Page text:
Power Query MySQL database connection

Excel Power Query can make a connection to MySQL database but requires that you have a MySQL Connector/Net 6.6.5 for Microsoft Windows. Instructions for that on Microsoft site.

Once you have the connector you can get MySQL db table data into your Excel file using Power Query in two ways. The method you select will be dependent on how you want to work with the MySQL data you retrieve.

The choice is made after you have selected Power Query – From Database – From MySQL Database.

After you select From MySQL Database, you will see the MySQL Database connection popup.

Now you can make a choice. Either method requires you to specify the Server and Database to make direct connection to a single table (or view) but you can optionally enter a SQL Statement to effectively connect to multiple tables and views in one connection. Bonus is that the SQL query is pushed back into the server so the Power Query client doesn’t have to do the work.

Method # 1. Native SQL query – when connecting you have option to enter SQL, and if you enter SQL query there you will get:

    Source = MySQL.Database(“”, “database_name”, [Query=”select * from database_table_name”])

Method # 2. Power Query Navigation – instead of entering SQL, just leave that field blank, then continue on, and Power Query will present you with list of MySQL server database names (Schemas) and tables names. Simply select the “Table” link in the database and table that you want and that will add Navigation step and retrieve that table’s data.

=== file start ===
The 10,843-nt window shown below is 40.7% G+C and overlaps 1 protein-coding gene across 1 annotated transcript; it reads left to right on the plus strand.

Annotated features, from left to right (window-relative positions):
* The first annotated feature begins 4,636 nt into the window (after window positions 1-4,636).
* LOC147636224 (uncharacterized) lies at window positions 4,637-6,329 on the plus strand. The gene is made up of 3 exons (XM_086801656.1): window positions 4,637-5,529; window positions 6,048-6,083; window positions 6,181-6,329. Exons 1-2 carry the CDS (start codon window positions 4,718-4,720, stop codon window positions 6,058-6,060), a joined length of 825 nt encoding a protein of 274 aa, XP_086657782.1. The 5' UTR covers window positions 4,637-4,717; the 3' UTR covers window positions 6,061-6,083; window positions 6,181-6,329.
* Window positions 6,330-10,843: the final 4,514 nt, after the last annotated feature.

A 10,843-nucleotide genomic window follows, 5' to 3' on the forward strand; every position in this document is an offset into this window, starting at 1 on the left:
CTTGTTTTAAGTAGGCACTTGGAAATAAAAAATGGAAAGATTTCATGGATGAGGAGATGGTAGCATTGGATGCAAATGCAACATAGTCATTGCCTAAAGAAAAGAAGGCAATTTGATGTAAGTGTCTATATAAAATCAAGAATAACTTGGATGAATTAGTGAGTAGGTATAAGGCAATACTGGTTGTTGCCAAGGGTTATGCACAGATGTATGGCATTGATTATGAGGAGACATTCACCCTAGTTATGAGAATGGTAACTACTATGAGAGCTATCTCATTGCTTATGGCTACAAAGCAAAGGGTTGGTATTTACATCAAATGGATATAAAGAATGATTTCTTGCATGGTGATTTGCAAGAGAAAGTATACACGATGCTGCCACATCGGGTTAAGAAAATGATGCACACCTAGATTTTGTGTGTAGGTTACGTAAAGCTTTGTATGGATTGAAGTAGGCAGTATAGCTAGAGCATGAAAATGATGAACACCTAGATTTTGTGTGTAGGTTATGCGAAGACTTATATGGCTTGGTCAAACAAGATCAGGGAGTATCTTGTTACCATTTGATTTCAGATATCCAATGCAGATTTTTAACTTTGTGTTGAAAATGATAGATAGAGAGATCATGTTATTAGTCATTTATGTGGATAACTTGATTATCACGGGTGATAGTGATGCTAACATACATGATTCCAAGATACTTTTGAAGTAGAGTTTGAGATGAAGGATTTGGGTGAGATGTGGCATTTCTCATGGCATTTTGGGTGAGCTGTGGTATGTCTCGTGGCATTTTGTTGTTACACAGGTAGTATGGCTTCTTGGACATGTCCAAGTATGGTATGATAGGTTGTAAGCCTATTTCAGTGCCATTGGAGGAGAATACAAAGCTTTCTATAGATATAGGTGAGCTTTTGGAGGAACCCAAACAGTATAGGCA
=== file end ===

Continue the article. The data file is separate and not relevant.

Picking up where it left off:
Source = MySQL.Database(“”, “database_name”),
   database_table_name = Source{[Schema=”database_name”,Item=”database_table_name”]}[Data]

Either way you get the same table results in the Power Query.

Of course, if you want to join in other tables from your MySQL database(s), then method #1 will be more direct. Method #1 also assumes that you can use SQL to get what you want from the MySQL database tables.

However, you could also use method #2 to retrieve all desired tables (even from different databases on that server), and then use Merge or Append to get the desired results.

Method #2 allows you to retrieve and work with your MySQL database table data without using SQL and rely on Excel Power Query instead. That opens the door for relatively non-technical data workers to use the data which is a pretty cool thing!

You can use these methods with MySQL databases on your local computer or on a remote computer. You just have to make sure to enter the correct server url, database name, user and password.

On occasion I have had challenges before I could get a remote MySQL database connection to work. I had to clear the Power Query cache, update Power Query, turn off the Privacy option to make the connection work.

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